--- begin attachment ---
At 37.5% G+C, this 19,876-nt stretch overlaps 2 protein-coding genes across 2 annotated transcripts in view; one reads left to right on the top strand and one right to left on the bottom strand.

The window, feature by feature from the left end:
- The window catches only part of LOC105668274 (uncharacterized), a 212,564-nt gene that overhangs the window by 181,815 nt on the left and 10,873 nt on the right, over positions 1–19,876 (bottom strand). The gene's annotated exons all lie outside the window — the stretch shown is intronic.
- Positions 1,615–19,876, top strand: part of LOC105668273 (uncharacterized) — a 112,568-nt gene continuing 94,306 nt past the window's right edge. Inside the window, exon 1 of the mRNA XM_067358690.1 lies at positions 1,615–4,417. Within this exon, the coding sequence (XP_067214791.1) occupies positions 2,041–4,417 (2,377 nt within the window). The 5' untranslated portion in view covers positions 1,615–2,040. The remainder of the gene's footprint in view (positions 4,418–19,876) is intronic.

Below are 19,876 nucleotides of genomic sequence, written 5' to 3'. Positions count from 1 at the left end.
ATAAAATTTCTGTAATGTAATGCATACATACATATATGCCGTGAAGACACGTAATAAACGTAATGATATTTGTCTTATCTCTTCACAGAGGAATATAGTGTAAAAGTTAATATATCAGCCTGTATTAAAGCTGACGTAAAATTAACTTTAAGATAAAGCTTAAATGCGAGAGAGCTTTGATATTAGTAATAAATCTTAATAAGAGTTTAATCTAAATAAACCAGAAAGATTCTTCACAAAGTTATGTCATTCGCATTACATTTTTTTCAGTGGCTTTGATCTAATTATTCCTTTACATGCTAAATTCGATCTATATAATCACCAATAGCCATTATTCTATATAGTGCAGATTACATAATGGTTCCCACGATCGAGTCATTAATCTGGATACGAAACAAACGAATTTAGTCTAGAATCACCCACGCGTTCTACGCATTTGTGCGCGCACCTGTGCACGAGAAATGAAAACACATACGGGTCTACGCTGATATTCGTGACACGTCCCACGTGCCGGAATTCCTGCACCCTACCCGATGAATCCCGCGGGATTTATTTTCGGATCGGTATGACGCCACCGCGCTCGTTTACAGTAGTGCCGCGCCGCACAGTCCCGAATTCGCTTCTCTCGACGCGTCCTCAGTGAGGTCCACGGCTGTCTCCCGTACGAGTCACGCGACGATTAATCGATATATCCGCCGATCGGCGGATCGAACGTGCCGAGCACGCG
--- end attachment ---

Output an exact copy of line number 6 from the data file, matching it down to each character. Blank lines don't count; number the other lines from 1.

ATAAAATTTCTGTAATGTAATGCATACATACATATATGCCGTGAAGACACGTAATAAACGTAATGATATTTGTCTTATCTCTTCACAGAGGAATATAGTGTAAAAGTTAATATATCAGCCTGTATTAAAGCTGACGTAAAATTAACTTTAAGATAAAGCTTAAATGCGAGAGAGCTTTGATATTAGTAATAAATCTTAATAAGAGTTTAATCTAAATAAACCAGAAAGATTCTTCACAAAGTTATGTCATTCGCATTACATTTTTTTCAGTGGCTTTGATCTAATTATTCCTTTACATGCTAAATTCGATCTATATAATCACCAATAGCCATTATTCTATATAGTGCAGATTACATAATGGTTCCCACGATCGAGTCATTAATCTGGATACGAAACAAACGAATTTAGTCTAGAATCACCCACGCGTTCTACGCATTTGTGCGCGCACCTGTGCACGAGAAATGAAAACACATACGGGTCTACGCTGATATTCGTGACACGTCCCACGTGCCGGAATTCCTGCACCCTACCCGATGAATCCCGCGGGATTTATTTTCGGATCGGTATGACGCCACCGCGCTCGTTTACAGTAGTGCCGCGCCGCACAGTCCCGAATTCGCTTCTCTCGACGCGTCCTCAGTGAGGTCCACGGCTGTCTCCCGTACGAGTCACGCGACGATTAATCGATATATCCGCCGATCGGCGGATCGAACGTGCCGAGCACGCG